Parler is back online
After several weeks of a coordinated attack by Big Tech to kill competition and silence the free speech social app Parler, its website is now back online.
Parler came back to life at noon Eastern Time after a series of setbacks. Last week, Parler CEO John Matze was fired by Parler’s board of directors. Matze went online to says that he’s been terminated by the board but “did not participate in this decision.”
A month before that, Amazon de-platformed the “free speech” social app Parler over accusations the platform helped incite U.S. Capitol attacks. The de-platforming of Parler shows the exceptional power of Big Tech companies and cloud providers like Amazon.
Amazon’s decision to shut down all Parler servers came a few days after Apple and Google removed Parler from their app stores. In a coordinated effort to kill the competition and silence free speech, the two Big Tech giants removed Parler limiting its reach just as many conservatives are seeking alternatives to Big Tech. Parler is an alternative social media app to Twitter.
According to Just The News, citing interim CEO Mark Meckler, “Parler moved to a new computer server farm, and the 20 million users on the platform when Amazon Web Services shut off the social media platform on Jan. 11 can begin using their old app and logins Monday.”
Meckler added that some existing users were already live on Monday morning and the rest should have access by midday after the new servers propagated across the internet. New users should be able to sign up for the service within a week or so, Meckler said.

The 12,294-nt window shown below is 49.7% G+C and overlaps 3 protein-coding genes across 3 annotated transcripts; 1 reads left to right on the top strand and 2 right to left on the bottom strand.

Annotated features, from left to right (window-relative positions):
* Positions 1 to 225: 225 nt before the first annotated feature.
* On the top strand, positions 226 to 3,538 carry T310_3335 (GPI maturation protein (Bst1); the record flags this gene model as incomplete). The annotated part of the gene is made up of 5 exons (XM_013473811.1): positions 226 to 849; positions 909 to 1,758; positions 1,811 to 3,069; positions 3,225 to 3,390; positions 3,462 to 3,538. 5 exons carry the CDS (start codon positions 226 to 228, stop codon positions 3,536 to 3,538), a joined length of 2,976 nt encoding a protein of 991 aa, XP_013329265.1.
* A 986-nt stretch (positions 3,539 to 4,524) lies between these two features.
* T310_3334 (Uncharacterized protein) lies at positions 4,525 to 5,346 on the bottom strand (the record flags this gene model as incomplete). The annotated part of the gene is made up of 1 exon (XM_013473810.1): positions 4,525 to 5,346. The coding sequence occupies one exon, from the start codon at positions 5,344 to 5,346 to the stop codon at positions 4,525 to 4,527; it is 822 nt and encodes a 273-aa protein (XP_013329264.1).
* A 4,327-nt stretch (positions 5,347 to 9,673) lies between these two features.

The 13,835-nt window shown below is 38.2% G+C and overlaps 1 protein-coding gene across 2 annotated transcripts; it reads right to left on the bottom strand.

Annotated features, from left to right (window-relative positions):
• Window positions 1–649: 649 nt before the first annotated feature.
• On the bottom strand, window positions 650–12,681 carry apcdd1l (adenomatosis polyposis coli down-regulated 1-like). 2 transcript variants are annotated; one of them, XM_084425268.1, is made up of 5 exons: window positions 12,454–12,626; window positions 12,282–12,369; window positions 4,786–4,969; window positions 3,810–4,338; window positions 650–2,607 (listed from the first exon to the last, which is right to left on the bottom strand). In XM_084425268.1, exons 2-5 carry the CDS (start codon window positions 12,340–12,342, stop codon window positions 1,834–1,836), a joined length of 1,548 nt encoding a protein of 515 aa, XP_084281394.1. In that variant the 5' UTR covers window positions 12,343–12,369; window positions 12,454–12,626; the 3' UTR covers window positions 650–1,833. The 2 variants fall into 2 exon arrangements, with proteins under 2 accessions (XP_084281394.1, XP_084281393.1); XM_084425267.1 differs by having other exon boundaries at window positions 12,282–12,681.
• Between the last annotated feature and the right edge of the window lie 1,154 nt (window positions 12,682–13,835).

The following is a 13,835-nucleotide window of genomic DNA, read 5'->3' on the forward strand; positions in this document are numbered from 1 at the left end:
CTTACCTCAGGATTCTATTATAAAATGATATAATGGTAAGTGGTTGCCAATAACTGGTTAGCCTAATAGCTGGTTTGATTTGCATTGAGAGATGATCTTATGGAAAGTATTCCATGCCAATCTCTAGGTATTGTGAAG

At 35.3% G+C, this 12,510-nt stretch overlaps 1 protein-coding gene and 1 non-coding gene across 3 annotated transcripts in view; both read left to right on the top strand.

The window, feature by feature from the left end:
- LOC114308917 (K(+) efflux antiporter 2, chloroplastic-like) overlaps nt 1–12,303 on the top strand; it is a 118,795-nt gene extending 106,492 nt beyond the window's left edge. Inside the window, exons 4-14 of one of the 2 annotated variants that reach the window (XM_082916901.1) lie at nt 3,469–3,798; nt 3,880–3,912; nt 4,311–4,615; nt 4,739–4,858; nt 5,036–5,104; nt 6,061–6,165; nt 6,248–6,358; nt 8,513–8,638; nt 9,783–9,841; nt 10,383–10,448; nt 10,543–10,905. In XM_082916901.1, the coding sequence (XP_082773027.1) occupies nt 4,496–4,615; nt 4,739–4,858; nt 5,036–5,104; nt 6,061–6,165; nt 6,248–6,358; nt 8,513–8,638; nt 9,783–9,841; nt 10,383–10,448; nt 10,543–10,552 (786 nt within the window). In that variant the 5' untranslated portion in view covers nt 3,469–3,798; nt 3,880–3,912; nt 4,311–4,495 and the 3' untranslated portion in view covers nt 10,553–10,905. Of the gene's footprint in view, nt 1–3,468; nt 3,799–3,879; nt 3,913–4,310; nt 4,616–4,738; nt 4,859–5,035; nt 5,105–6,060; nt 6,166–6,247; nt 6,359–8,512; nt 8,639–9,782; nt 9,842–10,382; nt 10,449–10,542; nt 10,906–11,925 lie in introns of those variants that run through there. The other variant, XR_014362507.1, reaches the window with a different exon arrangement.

“We are off of the big tech platform so that we can consider ourselves safe and secure for the future,” Meckler said in an interview. Meckler said the platform is using artificial intelligence and human editors to police for illegal speech that violates its service agreement but otherwise is remaining true to its free speech, no censorship roots.
“Cancel culture came for us, and hit us with all they had. Yet we couldn’t be kept down. We’re back, and we’re ready to resume the struggle for freedom of expression, data sovereignty, and civil discourse. We thank our users for their loyalty during this incredibly challenging time,” said Dan Bongino, a prominent Parler user and shareholder.
As millions of users seeking free speech apps abandoned Twitter, Parler became one of the most downloaded apps in AppStore and Google, surpassing Twitter and Tik-Tok.
Based in Henderson, Nevada, Parler claimed to be the solution to problems that have surfaced in recent years due to changes in Big Tech policy influenced by various special-interest groups. Parler is built upon a foundation of respect for privacy and personal data, free speech, free markets, and ethical, transparent corporate policy.
Unlike Twitter, Facebook and other social media platforms owned by the Big Tech, Parler describes its platform as an unbiased, free-speech social media platform focused on protecting users’ rights. In accordance with its free speech policy, Parler adopts a laissez-faire approach to offensive speech, citing the FCC’s definition of obscenity to define the threshold for acceptable conduct.